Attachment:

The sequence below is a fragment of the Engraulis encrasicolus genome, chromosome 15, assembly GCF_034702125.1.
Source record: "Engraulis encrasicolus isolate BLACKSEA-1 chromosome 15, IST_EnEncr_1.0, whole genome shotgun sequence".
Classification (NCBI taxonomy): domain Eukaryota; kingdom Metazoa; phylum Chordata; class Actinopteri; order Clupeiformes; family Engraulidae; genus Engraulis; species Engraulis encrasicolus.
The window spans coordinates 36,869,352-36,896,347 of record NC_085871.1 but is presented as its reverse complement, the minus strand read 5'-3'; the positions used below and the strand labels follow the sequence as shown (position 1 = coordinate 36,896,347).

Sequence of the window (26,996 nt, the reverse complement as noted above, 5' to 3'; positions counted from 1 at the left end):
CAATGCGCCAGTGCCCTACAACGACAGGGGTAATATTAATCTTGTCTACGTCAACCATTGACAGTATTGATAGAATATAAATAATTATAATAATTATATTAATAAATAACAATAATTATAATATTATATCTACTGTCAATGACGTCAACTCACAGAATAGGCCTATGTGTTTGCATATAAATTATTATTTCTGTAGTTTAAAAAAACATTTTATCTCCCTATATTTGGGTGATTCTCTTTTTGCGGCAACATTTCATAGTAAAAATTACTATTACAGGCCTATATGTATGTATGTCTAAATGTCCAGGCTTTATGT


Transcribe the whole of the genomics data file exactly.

The sequence below is a fragment of the Engraulis encrasicolus genome, chromosome 15, assembly GCF_034702125.1.
Source record: "Engraulis encrasicolus isolate BLACKSEA-1 chromosome 15, IST_EnEncr_1.0, whole genome shotgun sequence".
Classification (NCBI taxonomy): domain Eukaryota; kingdom Metazoa; phylum Chordata; class Actinopteri; order Clupeiformes; family Engraulidae; genus Engraulis; species Engraulis encrasicolus.
The window spans coordinates 36,869,352-36,896,347 of record NC_085871.1 but is presented as its reverse complement, the minus strand read 5'-3'; the positions used below and the strand labels follow the sequence as shown (position 1 = coordinate 36,896,347).

Sequence of the window (26,996 nt, the reverse complement as noted above, 5' to 3'; positions counted from 1 at the left end):
CAATGCGCCAGTGCCCTACAACGACAGGGGTAATATTAATCTTGTCTACGTCAACCATTGACAGTATTGATAGAATATAAATAATTATAATAATTATATTAATAAATAACAATAATTATAATATTATATCTACTGTCAATGACGTCAACTCACAGAATAGGCCTATGTGTTTGCATATAAATTATTATTTCTGTAGTTTAAAAAAACATTTTATCTCCCTATATTTGGGTGATTCTCTTTTTGCGGCAACATTTCATAGTAAAAATTACTATTACAGGCCTATATGTATGTATGTCTAAATGTCCAGGCTTTATGT